Nobody Wants to see you Fail

Photo by Anton Mislawsky on Unsplash

Why can’t decency prevail in our daily interactions with one another?

Why do we so often make a conscious choice to let envy taint how we relate both online and offline?

And why is it that so many of us will go to extreme lengths to defend our being at loggerheads instead of simply having a conversation?

Granted, a conversation takes effort and the willingness to listen to what others have to say to you as well as the confidence to tell them what you need to. For many of us, it’s a lot easier to write and talk at our fellow humans rather than engage them in a dispassionate, thoughtful, and fair manner.

Talking is how we understand one another and yet it may well be a disappearing art in the age of constant interconnectedness. Because conversations are awkward and imply a genuine desire to communicate, understand, and argue our point. But greed and individualism have eroded fellow feeling to such an extent that many of us aren’t even self-aware to start off with.

And without self-awareness, there can be no accountability.

Our perception of reality is askew.

The one technological advance that was supposed to make the world a more open-minded and tolerant place has been hijacked by ego. Instead of using the internet to advance our shared knowledge of what it means to be a human in the world, we are commodifying our humanness. And turning ourselves into brands complete with taglines even though we have nothing to sell.

When did life become an ongoing auction where we willingly line up for inspection and hope to command the most attention? When did living become a global performance designed to yield as many eyeballs and thus as much profit as possible? And when did we start staging our respective predicaments and hamming up pathos to get paid?

What hope is there for compassion when our disempowerment, pain, and desperate search for relief are being used to sell us things? No wonder we’ve become inured to the suffering of others and unable to pick up on distress even when it is staring us in the face.

As long as ours remains the loudest voice regardless of whether we have anything of value to add to the conversation, nothing else matters.

Shutting up others publicly has become a spectator sport.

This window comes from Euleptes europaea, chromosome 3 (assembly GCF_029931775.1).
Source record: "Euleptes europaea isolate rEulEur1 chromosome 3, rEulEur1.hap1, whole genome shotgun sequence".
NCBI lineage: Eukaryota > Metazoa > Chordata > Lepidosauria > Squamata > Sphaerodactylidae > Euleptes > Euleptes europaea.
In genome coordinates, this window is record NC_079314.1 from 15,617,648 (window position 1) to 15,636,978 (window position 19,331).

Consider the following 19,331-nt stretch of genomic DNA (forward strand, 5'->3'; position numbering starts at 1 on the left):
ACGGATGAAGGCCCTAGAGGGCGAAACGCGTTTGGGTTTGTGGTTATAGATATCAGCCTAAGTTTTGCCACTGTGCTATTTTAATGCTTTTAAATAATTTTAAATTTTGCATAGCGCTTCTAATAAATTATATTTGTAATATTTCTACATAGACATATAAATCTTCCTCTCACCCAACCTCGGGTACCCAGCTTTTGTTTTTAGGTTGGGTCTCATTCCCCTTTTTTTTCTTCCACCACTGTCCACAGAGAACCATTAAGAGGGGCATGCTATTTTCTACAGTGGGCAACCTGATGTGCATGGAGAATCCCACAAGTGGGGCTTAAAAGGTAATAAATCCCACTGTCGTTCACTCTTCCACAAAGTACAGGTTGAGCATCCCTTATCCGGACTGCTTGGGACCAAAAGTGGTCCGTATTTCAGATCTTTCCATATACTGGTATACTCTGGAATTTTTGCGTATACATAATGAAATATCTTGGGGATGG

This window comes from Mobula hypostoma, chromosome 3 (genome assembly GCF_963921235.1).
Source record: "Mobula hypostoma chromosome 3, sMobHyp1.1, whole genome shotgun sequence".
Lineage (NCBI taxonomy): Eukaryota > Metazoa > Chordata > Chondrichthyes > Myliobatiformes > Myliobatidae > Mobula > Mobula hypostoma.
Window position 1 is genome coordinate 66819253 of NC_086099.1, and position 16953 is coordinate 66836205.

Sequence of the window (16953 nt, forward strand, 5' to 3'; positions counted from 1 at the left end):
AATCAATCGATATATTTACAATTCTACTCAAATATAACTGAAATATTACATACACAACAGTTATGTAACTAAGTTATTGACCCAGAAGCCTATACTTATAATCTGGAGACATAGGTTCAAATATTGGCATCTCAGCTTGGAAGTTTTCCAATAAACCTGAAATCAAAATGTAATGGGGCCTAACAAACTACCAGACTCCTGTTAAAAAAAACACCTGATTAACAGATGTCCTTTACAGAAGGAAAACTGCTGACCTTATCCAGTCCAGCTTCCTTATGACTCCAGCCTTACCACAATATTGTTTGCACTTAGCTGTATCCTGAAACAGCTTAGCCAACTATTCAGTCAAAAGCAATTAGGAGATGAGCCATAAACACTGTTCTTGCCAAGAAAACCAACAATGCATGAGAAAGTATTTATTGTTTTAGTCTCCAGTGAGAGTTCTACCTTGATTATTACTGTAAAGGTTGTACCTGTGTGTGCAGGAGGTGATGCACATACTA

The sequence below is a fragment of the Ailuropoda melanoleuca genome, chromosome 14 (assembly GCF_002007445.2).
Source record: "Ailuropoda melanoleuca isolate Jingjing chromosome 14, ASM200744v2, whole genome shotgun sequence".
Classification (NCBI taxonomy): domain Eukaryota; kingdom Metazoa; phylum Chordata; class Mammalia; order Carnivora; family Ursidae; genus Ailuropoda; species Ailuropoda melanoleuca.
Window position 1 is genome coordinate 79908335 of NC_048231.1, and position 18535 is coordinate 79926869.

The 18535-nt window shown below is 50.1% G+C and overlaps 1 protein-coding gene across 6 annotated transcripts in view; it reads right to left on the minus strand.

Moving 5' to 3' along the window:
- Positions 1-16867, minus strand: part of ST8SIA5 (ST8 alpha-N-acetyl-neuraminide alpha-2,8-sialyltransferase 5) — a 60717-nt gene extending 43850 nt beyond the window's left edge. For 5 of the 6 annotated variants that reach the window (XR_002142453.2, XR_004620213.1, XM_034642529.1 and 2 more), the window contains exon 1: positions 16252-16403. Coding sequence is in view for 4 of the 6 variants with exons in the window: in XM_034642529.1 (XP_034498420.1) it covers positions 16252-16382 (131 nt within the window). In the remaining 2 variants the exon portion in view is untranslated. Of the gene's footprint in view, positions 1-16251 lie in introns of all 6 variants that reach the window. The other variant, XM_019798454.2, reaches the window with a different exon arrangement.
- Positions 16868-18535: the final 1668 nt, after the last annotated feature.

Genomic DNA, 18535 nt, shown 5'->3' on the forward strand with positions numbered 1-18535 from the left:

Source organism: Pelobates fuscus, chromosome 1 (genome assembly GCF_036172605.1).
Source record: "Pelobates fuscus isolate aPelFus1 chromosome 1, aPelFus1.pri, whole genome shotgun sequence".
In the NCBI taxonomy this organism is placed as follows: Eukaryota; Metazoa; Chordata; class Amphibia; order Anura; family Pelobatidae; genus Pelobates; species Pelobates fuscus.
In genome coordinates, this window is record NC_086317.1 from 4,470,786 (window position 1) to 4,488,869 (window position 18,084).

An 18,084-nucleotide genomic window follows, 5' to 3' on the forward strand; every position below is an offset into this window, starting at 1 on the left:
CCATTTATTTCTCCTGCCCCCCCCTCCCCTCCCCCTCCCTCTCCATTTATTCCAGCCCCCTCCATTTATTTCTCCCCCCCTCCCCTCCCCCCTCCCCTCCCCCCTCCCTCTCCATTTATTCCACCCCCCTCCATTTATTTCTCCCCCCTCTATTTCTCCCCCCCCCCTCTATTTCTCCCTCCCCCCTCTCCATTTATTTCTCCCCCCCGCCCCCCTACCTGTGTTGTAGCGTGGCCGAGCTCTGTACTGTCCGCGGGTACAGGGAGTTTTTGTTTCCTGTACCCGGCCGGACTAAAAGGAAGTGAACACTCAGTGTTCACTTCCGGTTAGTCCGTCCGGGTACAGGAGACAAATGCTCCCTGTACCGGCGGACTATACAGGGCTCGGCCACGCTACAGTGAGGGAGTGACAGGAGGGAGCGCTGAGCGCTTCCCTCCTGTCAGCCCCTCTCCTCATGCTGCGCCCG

These days, the internet is the arena where grandiloquent gladiators of all stripes pitch themselves against one another. This is how we build tribes based on shared negative emotions as disagreements get blown out of proportion to feed the outrage machine.

Because controversy pays.

To understand most societal issues and human shortcomings, always, always, always follow the money. What few of us ever consider is that when someone gets paid for fomenting discord, someone else loses out. A society that thrives on enabling greed has no ethics, no moral probity, and zero empathy.

But we don’t have to be unapologetic online and offline ambassadors for that which divides us and blights our exchanges.

Much as gentleness is always an option, so is conversation.

The greater the disagreement, the greater the opportunity for intellectual and emotional growth; self-awareness may not pay but it is a priceless human skill we need to live together and achieve a modicum of harmony.

Alas, many of us do not measure the impact our words have on others nor how destructive they can be, which is bad news for our shared mental health. This can lead us to co-opt polarizing views and a “me, me, me against the world” mentality until we convince ourselves than our peers want to see us fail.

However, only the most manipulative among us indulge in schadenfreudeand actively seek to undermine others.

For the rest of us, it is even worse: We don’t even want to see anyone fail.

We simply don’t care.

Is this who we want to be?

I’m a French-American writer, journalist, and editor living out of a suitcase in transit between North America and Europe. To continue the conversation, follow the bird. For email and everything else, deets in bio.

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